New Orleans was founded in 1718 by the French Mississippi Company and named for Phillippe II, Duke of Orléans, who was a Regent of France at the time. The colony was ceded to Spain in 1763. The port was an important part of the American Revolution, where aid, equipment, and supplies were smuggled up the Mississippi River to help the revolutionaries and was a key player in the ultimate defeat of the British. Following the Revolution, Napoleon famously sold the territory in 1803 to the then-newly formed United States. Because of its access to major waterways, the city became a hub for immigrants of various populations, including France, Africa, and Haiti, as well as Creole peoples (Louisiana-born people of French and Spanish descent), and later Irish, Germans, and Italians settled in the parish, melding the cultures and traditions we can see in the city today.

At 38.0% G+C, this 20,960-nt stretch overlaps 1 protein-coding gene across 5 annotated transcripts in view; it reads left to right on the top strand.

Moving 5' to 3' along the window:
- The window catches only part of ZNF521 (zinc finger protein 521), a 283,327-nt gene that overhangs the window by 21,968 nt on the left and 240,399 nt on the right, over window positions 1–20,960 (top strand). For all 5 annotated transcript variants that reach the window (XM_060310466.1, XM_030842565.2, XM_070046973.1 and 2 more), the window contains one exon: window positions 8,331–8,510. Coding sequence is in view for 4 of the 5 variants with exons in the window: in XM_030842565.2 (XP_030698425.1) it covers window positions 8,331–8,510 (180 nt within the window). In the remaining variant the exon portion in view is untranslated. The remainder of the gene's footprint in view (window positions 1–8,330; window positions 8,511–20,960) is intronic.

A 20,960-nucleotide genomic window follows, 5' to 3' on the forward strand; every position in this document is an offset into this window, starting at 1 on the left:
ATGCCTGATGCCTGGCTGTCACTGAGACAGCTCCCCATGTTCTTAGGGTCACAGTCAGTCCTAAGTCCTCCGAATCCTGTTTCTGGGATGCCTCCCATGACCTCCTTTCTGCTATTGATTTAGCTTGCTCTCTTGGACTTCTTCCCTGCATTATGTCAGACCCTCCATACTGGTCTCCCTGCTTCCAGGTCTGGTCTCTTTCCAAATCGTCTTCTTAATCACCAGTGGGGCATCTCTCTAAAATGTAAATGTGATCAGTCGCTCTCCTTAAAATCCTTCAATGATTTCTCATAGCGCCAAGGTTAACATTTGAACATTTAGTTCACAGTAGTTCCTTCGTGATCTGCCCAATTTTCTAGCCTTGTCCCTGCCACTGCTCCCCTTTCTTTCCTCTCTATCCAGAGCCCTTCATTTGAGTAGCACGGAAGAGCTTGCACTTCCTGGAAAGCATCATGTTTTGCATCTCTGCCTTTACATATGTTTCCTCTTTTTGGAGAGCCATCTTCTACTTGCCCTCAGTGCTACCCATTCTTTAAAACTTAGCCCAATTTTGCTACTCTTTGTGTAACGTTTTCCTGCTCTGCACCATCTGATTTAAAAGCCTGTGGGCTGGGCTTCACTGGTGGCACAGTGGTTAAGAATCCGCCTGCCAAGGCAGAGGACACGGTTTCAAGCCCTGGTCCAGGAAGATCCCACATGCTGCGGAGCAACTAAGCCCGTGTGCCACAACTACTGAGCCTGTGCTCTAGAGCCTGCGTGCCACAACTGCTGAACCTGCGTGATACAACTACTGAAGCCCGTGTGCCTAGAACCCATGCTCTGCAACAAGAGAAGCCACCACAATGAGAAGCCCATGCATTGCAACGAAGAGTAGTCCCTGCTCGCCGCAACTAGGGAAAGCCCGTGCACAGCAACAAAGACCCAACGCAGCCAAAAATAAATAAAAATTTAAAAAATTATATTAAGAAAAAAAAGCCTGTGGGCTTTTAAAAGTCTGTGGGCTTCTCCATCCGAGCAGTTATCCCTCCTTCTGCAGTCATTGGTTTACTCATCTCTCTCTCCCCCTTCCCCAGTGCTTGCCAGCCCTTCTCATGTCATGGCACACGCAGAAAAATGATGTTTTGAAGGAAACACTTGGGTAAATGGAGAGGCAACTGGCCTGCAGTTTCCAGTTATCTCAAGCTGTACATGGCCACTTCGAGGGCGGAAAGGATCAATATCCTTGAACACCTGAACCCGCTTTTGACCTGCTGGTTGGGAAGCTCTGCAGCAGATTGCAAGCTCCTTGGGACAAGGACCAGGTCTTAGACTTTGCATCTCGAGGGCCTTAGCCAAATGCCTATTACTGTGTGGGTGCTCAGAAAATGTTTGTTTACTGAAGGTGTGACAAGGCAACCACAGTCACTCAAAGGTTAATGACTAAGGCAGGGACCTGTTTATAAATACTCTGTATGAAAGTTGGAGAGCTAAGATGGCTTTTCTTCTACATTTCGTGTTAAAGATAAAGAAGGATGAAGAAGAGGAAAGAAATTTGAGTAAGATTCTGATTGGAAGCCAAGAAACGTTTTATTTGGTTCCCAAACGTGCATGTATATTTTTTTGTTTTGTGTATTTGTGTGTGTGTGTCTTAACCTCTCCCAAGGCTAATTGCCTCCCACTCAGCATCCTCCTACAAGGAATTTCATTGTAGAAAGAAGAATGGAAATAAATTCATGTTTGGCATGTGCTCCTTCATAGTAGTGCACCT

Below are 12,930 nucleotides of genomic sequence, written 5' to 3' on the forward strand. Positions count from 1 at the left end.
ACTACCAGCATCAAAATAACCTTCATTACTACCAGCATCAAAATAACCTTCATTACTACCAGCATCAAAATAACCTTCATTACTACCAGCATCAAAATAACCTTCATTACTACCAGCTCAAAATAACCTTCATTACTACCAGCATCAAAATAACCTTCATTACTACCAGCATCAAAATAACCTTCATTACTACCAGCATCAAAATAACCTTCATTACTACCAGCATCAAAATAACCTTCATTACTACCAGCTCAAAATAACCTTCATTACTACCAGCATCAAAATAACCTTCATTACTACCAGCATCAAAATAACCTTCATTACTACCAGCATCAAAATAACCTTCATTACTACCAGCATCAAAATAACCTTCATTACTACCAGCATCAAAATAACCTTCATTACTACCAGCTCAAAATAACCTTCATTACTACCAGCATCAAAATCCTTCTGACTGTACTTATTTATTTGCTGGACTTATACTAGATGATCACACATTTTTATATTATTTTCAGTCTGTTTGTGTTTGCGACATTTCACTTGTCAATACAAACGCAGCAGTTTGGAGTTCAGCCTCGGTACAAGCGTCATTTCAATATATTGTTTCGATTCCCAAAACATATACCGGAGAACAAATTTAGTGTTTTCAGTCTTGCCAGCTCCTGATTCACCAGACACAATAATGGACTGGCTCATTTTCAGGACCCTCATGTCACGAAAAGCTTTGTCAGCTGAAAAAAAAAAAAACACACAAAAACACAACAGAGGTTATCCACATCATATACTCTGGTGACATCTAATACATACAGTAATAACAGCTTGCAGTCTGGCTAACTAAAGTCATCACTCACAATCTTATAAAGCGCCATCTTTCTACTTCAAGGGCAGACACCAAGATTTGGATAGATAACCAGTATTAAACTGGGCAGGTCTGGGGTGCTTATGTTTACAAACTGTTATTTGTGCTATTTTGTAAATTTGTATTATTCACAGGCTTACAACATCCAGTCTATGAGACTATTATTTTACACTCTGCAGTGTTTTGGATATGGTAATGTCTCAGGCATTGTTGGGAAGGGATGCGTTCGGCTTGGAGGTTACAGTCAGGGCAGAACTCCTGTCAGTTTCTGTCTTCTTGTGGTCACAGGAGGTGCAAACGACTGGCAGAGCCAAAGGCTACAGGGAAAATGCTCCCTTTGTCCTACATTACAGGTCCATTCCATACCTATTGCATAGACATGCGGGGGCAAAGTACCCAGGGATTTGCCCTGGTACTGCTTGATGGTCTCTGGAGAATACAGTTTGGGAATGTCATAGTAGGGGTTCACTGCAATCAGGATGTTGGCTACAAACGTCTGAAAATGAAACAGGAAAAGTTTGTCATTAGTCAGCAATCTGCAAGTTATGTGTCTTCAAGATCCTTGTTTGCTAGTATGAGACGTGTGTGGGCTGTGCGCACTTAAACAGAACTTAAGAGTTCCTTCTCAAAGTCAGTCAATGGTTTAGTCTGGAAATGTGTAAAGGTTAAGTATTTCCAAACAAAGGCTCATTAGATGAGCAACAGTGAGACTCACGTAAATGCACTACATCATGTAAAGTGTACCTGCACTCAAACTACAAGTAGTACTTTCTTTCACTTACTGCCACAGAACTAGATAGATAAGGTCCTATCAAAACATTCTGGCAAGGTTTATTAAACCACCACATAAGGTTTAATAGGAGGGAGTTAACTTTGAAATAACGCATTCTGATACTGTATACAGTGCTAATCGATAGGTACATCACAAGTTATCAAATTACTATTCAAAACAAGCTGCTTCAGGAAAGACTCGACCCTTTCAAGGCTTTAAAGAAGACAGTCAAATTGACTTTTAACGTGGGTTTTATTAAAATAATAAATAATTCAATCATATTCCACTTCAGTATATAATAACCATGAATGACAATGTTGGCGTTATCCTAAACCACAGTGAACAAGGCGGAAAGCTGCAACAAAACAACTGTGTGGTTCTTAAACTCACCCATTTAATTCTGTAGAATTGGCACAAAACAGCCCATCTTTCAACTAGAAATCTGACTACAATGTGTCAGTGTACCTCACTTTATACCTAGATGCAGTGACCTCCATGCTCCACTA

The history of New Orleans can be seen in the various architectural styles of its streets and buildings. Houses include the shotgun house, bungalow, Creole cottages and townhouses noted for their ornate ironwork in the French Quarter (link to Kendra’s neighborhood page) to the antebellum-era mansions found on St. Charles Avenue.